Africa Must Chart Its Sustainability Ambitions at COP27
Progress On This Complex Issue Remains Challenging
October 21, 2022
Even though it was the 26th such meeting, 2021’s UN Climate Change Convention’s Conference of the Parties in Glasgow acted as a wake-up call for many to the imminent and enormous danger that climate change presents.
COP26 is the most recent annual UN climate change conference. COP stands for Conference of the Parties, and the summit was attended by the countries that signed the United Nations Framework Convention on Climate Change (UNFCCC) – a treaty that came into force in 1994.1
Nearly one year on, as we turn our attention to COP27 – ‘the Africa COP’ taking place in Egypt next month – progress on this complex issue remains challenging, despite the increasingly constrained timeframe for action.
Natural disasters since COP26, including the seismic floods that ravaged parts of KwaZulu-Natal earlier this year and wildfires across Europe resulting from climate-driven environmental effects, demonstrated the stark difference in the fortunes of developed and developing countries.
Although all these events are disastrous in their own terms, the human impact, particularly on the most vulnerable, has clearly been greater in the developing world. This represents an injustice that is increasingly hard to avoid, especially in the context of wider commitments to the UN’s 2030 Sustainable Development Goals.
There is growing recognition that while the developed world has reaped the benefits of the fossil-fuelled development model and global warming emissions, less developed countries are living more acutely with its adverse effects.
However, by becoming the first developed country to do this, it is perhaps heralding a much-needed shift in approach that is key if international climate negotiations are to make rapid progress.
Crucially, it is precisely those countries that are less able to fund or deploy the resources to invest in the modern infrastructure, energy and other technologies that will provide both high growth, climate resilience and the improved social outcomes they urgently and rightly seek. Not surprisingly, ensuring the continent has a coherent climate finance position while securing further financing for implementation was top of the Forum’s agenda.
The European Union (EU) is frontrunning the world on sustainability standards, especially in finance and ESG regulations. It stated that it will work with Africa on shared global commitments, such as the 2030 Agenda for Sustainable Development and the Paris Agreement on Climate Change Agenda 2063. Key areas identified by the EU include green growth models, combatting climate change, ensuring access to sustainable energy and protecting biodiversity and natural resources.
Africa’s sustainability challenges are significantly different to those of developed markets, and the weighting of ESG has different emphasis for its investors. Moreover, its ambitions will vary and more closely support its socio-economic development and transition.
With capital so mobile, however, and investors following the international agenda, the continent must champion its own sustainability goals, while aligning them with the United Nations Sustainable Development Goals (SDGs), especially given they are linked to its future prosperity and in attracting new international investment. Three important threads inform policy adoption for the continent’s nations.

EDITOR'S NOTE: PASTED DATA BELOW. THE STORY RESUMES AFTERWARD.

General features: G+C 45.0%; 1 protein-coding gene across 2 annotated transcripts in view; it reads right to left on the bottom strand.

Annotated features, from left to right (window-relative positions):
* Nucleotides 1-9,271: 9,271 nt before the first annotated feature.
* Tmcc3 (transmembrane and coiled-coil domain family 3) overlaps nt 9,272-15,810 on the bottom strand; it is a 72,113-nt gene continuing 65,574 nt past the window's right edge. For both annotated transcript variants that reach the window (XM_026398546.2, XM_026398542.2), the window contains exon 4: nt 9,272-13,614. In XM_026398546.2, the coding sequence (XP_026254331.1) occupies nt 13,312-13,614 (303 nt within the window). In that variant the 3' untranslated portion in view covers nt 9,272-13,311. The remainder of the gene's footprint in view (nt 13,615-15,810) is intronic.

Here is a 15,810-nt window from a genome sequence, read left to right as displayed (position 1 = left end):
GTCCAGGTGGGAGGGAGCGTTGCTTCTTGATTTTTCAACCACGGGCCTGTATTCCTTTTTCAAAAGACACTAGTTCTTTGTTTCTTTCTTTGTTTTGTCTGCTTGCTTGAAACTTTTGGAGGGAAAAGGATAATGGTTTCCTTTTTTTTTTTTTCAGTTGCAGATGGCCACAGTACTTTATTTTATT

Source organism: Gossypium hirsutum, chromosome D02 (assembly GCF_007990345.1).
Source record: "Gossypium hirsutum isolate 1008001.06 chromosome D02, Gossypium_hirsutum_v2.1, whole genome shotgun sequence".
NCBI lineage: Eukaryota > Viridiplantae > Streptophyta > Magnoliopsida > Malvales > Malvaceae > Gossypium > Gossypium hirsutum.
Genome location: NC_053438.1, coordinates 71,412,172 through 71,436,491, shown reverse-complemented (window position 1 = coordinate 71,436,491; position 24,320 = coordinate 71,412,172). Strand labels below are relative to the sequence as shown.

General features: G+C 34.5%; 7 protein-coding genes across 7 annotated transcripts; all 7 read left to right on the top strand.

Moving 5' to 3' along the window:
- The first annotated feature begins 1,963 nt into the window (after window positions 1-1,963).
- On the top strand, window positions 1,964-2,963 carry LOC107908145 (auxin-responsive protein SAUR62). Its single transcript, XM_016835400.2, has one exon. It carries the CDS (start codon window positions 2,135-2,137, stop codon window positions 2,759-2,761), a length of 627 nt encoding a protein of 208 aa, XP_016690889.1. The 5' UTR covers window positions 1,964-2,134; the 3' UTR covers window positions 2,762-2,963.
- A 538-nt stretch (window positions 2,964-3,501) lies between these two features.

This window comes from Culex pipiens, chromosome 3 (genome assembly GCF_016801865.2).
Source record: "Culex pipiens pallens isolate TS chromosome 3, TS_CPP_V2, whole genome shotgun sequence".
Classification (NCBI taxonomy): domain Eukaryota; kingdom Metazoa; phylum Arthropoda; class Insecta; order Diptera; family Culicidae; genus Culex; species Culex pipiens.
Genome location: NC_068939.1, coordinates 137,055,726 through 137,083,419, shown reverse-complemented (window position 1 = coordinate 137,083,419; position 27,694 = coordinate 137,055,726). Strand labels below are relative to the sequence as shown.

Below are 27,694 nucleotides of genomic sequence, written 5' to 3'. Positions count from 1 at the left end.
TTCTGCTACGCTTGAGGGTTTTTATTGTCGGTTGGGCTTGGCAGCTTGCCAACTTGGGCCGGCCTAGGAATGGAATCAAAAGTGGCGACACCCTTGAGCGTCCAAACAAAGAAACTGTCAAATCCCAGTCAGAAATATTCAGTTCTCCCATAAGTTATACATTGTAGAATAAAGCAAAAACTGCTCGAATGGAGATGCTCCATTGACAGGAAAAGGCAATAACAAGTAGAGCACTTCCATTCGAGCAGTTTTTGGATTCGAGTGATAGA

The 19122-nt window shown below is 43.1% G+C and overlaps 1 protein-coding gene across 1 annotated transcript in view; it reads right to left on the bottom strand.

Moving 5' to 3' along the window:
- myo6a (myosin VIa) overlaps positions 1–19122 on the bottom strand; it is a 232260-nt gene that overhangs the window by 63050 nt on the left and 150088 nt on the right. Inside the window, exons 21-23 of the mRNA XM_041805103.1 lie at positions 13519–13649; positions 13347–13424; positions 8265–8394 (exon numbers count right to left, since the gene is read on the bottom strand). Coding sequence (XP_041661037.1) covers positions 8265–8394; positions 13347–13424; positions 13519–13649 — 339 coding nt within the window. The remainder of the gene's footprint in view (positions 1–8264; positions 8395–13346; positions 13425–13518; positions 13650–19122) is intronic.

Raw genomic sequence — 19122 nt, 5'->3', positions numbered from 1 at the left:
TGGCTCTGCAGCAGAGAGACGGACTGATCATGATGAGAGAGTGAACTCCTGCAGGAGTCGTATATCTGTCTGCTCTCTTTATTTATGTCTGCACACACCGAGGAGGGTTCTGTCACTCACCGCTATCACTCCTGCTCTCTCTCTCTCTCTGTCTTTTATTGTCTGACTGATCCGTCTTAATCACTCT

African nations must inform policy transformation to establish the foundations to meet their chosen sustainability objectives. Policy must be supportive as a catalyst to enable progress and change.
Policy harmonisation is a necessity as intra-Africa cooperation, regional integration and synergies will enable the continent to present itself more powerfully on the world stage. Responsibility lies with public and private sector collaboration, sovereigns and corporates, working with stakeholders on regulatory compliance and sustainability leadership, creating a tangible impact on their value chains.
African nations should optimise global cooperation and work in partnership with entities such as the EU to create sustainability initiatives and common agendas based on shared interest. This requires robust governance and transparency structures that do not deviate from global standards, such as that laid out by the International Sustainability Standards Board (ISSB). Equally, it must not be disadvantaged by principles and frameworks adopted elsewhere in the world.
These components are critical for creating the policy certainty international investors require for capital flows to build new sectors while transitioning to a sustainable economy. The EU is working to include sustainability considerations into every aspect of finance and supporting tangible ESG business transformations to attract investors. Investment policies adopted by our own financial institutions must be conducive to encouraging adaption towards climate change and climate neutrality, while supporting Africa’s just transition.
Notes: Figures from Communiqué
Egypt - International Cooperation Forum and Meeting of African Ministers of Finance, Economy and Environment, 7 - 9 September 2022
Al Masa Convention Center New Administrative Capital, Cairo, Egypt
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